All proposed amendments to the zoning ordinance must go through Planning & Zoning Board for review, comments, and a consistency statement. In other words, this is not kosher. Town Manager said this issue needs to be addressed, his recommendation is that it be sent to P&Z Board. Commissioner Sullivan requested that the previous agenda item also be sent to P&Z too since it is also is a zoning change that would require a consistency statement. Directive will be sent to P&Z with required thirty-day response, turnaround.
    This is contingent upon Mayor Holden amending the State of Emergency order  to allow the meeting.

    §160A-383. (Repealed effective January 1, 2021) Purposes in view.
    (a) Zoning regulations shall be made in accordance with a comprehensive plan.
    (b) Prior to adopting or rejecting any zoning amendment, the governing board shall adopt one of the following statements which shall not be subject to judicial review:

        • (1) A statement approving the zoning amendment and describing its consistency with an adopted comprehensive plan and explaining why the action taken is reasonable and in the public interest.
          (2) A statement rejecting the zoning amendment and describing its inconsistency with an adopted comprehensive plan and explaining why the action taken is reasonable and in the public interest.
          (3) A statement approving the zoning amendment and containing at least all of the following:

          • A declaration that the approval is also deemed an amendment to the

          comprehensive plan. The governing board shall not require any additional request or application for amendment to the comprehensive plan.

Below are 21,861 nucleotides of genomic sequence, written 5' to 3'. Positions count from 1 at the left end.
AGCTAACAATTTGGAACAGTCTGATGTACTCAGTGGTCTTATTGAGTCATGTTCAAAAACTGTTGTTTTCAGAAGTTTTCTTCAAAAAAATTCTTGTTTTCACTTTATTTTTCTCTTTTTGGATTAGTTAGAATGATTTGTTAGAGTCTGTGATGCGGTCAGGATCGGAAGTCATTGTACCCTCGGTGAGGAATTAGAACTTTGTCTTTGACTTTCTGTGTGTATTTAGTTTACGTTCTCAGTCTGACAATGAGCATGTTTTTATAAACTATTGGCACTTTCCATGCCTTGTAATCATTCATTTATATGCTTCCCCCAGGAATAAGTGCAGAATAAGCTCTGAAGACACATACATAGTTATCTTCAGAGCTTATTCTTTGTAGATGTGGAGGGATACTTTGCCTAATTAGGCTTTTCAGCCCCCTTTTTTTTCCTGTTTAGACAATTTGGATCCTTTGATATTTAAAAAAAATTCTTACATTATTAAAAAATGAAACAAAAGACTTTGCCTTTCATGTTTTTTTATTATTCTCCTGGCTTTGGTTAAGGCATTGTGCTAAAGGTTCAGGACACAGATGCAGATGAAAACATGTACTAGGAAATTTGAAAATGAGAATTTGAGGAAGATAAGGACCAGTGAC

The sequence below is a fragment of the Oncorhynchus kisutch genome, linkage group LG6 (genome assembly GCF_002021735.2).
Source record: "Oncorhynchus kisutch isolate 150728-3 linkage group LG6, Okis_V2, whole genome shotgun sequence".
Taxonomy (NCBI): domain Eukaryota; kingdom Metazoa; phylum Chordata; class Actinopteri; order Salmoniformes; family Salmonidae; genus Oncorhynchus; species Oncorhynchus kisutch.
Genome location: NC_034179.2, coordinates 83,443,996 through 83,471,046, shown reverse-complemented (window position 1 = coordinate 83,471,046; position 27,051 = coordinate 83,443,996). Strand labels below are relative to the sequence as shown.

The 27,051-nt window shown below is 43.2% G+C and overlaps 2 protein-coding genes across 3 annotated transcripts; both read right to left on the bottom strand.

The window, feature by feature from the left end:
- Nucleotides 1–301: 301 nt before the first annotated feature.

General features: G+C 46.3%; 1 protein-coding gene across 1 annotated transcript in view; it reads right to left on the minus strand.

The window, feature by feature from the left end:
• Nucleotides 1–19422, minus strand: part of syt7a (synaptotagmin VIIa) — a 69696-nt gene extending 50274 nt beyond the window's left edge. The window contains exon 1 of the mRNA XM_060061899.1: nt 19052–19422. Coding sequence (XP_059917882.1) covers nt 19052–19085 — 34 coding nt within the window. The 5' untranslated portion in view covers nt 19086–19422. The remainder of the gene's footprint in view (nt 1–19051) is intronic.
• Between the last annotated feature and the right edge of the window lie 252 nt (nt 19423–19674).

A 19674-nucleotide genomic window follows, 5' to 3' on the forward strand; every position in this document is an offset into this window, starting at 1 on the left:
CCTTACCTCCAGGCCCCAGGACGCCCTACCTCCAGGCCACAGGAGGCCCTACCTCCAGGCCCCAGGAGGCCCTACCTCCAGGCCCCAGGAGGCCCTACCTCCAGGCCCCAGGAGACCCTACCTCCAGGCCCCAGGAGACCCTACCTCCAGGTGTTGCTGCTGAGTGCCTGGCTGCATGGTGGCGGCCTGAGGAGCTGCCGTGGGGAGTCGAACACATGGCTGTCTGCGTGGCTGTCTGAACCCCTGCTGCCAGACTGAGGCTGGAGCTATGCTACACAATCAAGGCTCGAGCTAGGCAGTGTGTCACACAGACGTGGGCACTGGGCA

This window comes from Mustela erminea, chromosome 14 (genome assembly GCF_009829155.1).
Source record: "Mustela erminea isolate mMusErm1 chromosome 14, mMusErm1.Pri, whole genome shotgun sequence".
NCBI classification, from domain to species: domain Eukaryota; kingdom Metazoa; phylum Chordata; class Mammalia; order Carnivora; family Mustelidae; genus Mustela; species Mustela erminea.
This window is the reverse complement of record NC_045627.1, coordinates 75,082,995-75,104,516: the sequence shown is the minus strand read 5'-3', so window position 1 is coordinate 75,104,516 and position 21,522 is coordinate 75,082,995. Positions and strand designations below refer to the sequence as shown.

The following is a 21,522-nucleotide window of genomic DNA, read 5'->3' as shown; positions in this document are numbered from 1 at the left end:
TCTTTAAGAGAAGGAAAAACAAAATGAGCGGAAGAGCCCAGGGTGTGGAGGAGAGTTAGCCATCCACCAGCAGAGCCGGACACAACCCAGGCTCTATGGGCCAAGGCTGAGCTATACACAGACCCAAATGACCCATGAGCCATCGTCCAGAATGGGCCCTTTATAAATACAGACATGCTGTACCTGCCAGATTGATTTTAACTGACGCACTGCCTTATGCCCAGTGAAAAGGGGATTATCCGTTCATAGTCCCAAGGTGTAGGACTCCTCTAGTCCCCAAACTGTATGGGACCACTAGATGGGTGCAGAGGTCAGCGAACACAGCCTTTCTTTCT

• An explanation of the change in conditions the governing board took

          into account in amending the zoning ordinance to meet the development needs of the community.

            Why the action was reasonable and in the public interest.

(c) Prior to consideration by the governing board of the proposed zoning amendment, the planning board shall advise and comment on whether the proposed amendment is consistent with any comprehensive plan. The planning board shall provide a written recommendation to the governing board that addresses plan consistency and other matters as deemed appropriate by the planning board, but a comment by the planning board that a proposed amendment is inconsistent with the comprehensive plan shall not preclude consideration or approval of the proposed amendment by the governing board.

§160A-387. (Repealed effective January 1, 2021) Planning board; zoning plan; certification to city council.In order to initially exercise the powers conferred by this Part, a city council shall create or designate a planning board under the provisions of this Article or of a special act of the General Assembly. The planning board shall prepare or shall review and comment upon a proposed zoning ordinance, including both the full text of such ordinance and maps showing proposed district boundaries. The planning board may hold public hearings in the course of preparing the ordinance. Upon completion, the planning board shall make a written recommendation regarding adoption of the ordinance to the city council. The city council shall not hold its required public hearing or take action until it has received a recommendation regarding ordinance from the planning board. Following its required public hearing, the city council may refer the ordinance back to the planning board for any further recommendations that the board may wish to make prior to final action by the city council in adopting, modifying, and adopting, or rejecting the ordinance.

Subsequent to initial adoption of a zoning ordinance, all proposed amendments to the zoning ordinance or zoning map shall be submitted to the planning board for review and comment. If no written report is received from the planning board within 30 days of referral of the amendment to that board, the governing board may proceed in its consideration of the amendment without the planning board report. The governing board is not bound by the recommendations, if any, of the planning board.